Congress has been briefed, the official said, and the White House and the State Department are “fully supportive.” State Department officials will conduct vetting for any Kopassus members nominated for training, he added, to ensure Indonesia is honoring the commitments it made that allowed the re-engagement process to begin. That compliance, and continued progress in professionalization, will determine how far and how quickly the level of re-engagement grows, he said.
Re-engagement with Kopassus makes sense, the official said, because its members deploy overseas for peacekeeping operations, they could be called upon to act in extreme emergencies such as hostage rescues. And since many of the Indonesian military’s top leaders come from the unit, re-engagement allows establishment of relationships that will endure when current Kopassus members rise to top positions.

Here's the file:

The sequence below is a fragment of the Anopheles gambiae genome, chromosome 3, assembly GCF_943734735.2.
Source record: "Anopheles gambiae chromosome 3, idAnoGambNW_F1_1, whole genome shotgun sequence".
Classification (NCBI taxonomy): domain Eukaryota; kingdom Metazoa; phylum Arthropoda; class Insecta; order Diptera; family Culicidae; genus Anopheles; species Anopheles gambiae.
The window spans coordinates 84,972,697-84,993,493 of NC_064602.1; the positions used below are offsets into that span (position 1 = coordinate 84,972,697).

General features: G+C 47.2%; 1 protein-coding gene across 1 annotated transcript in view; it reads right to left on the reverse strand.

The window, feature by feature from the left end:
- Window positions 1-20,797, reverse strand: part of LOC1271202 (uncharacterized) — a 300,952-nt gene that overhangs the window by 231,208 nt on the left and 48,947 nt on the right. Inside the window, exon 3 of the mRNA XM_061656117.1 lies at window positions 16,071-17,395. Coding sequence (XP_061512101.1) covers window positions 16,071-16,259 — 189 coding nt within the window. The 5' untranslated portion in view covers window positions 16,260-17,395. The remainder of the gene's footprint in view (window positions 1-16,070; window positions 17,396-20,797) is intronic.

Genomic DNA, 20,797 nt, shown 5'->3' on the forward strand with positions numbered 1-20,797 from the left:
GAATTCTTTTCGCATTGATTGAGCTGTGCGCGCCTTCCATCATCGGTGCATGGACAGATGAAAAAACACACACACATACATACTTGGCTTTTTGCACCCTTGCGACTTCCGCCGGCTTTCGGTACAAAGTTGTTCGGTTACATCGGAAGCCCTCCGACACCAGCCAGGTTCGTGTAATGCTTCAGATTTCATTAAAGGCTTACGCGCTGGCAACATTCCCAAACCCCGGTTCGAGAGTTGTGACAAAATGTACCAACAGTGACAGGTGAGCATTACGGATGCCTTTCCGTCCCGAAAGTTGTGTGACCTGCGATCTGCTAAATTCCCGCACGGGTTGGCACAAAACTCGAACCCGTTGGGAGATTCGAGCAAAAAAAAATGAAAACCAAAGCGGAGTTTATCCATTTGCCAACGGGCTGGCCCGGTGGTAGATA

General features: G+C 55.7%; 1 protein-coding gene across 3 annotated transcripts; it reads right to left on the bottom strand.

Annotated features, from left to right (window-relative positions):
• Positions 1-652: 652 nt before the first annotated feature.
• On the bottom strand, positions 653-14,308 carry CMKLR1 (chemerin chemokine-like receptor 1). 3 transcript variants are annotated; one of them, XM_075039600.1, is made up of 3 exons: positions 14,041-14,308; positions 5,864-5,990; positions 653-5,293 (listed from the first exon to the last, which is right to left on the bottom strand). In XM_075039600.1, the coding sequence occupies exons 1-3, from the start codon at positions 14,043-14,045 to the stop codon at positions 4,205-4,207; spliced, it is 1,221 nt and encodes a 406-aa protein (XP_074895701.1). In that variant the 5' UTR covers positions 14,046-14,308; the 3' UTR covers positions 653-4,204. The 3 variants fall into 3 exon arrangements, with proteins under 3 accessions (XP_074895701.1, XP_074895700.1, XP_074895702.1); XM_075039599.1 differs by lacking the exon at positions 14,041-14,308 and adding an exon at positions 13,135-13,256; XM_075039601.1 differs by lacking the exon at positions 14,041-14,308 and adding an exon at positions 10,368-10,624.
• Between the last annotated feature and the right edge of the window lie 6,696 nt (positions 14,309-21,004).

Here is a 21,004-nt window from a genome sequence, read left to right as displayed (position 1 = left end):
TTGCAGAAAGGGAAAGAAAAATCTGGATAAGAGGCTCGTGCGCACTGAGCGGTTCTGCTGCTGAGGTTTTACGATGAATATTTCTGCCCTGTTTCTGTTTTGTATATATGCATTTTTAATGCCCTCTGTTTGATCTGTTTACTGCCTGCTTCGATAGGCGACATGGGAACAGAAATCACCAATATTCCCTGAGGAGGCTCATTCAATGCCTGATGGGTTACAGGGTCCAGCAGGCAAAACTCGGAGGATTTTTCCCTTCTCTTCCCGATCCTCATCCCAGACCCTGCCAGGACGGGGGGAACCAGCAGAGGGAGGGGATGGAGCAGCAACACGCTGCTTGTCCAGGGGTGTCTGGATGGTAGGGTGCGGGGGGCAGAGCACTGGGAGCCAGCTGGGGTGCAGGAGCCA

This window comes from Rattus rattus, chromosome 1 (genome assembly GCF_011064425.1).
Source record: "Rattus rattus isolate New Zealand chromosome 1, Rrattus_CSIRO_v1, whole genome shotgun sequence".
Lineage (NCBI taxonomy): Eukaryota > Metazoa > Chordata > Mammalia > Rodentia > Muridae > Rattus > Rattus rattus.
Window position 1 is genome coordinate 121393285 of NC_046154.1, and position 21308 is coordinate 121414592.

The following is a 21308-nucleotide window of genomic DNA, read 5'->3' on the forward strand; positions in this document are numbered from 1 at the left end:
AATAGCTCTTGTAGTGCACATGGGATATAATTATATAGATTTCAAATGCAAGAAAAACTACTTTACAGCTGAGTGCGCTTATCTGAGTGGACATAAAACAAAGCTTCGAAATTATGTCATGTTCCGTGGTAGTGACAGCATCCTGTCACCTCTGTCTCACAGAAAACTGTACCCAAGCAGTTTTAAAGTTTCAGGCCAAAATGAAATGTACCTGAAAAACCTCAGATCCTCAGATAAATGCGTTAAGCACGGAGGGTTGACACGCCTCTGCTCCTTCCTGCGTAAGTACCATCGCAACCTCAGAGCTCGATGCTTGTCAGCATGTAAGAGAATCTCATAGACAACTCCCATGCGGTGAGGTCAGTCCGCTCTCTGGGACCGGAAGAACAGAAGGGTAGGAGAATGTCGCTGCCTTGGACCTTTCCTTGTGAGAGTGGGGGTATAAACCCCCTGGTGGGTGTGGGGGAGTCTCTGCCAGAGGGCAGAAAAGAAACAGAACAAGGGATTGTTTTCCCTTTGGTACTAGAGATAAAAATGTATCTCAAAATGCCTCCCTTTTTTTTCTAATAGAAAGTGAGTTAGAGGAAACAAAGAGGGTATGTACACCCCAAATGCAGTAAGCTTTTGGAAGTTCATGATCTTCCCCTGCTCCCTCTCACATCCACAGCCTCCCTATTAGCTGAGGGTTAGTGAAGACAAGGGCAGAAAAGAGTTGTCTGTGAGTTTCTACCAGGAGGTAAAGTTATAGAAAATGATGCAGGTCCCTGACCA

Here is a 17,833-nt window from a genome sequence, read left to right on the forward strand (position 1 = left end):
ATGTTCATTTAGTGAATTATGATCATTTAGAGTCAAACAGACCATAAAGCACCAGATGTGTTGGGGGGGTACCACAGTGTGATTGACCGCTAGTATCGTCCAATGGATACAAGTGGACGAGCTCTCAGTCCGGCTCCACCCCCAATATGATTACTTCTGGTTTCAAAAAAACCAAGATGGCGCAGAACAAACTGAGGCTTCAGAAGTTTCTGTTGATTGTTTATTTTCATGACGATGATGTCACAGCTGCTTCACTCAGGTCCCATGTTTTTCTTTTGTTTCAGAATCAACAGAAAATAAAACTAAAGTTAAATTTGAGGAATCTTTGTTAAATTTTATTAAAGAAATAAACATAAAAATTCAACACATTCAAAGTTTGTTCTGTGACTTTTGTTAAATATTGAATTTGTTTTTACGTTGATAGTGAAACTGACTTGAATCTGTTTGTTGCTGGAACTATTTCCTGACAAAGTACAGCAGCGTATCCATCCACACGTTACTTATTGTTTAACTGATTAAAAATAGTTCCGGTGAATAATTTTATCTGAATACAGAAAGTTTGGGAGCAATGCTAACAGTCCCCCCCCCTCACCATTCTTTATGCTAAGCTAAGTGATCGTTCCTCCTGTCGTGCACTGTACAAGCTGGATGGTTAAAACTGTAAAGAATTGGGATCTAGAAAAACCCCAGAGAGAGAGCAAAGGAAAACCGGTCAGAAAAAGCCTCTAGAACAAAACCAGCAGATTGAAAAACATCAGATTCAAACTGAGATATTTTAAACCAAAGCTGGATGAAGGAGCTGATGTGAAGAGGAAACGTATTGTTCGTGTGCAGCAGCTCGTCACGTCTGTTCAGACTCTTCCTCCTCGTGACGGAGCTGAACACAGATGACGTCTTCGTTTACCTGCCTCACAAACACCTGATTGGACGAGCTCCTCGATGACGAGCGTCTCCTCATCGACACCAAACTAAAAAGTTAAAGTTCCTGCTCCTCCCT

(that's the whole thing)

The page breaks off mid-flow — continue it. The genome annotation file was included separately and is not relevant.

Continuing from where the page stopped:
“We think this is an important part to ensuring that we can solidify and really gain better traction on reform and professionalization that we all – U.S. and Indonesian – seek from [the Indonesian armed forces],” he said. “And to ignore an important unit … really actually hurts the process of ensuring that these reform efforts get instituted throughout the armed forces of Indonesia.”
Gates’ meetings with Yudhoyono and Defense Minister Purnomo Yusgiantoro come at what the senior defense official called “a really important time for our bilateral relationship.”
Yudhoyono and President Barack Obama have talked about establishing a comprehensive partnership, the official explained. The two nations signed a defense framework agreement in June, he noted, and are looking to advance bilateral defense ties “with a focus not really on what we can do for Indonesia, but really a shift in focus to ‘What can we do together to address common and global issues?’”
The senior official said Gates is meeting with Indonesian civilian and defense officials to discuss a broad range of issues, and intends to focus on four specific areas: maritime security, humanitarian and disaster relief operations, peacekeeping missions and defense reform and professionalization.
“We consider this a very significant development in our military-to-military relationship,” Gates said, “and look forward to working even more closely with [Indonesia’s armed forces] in the years to come.”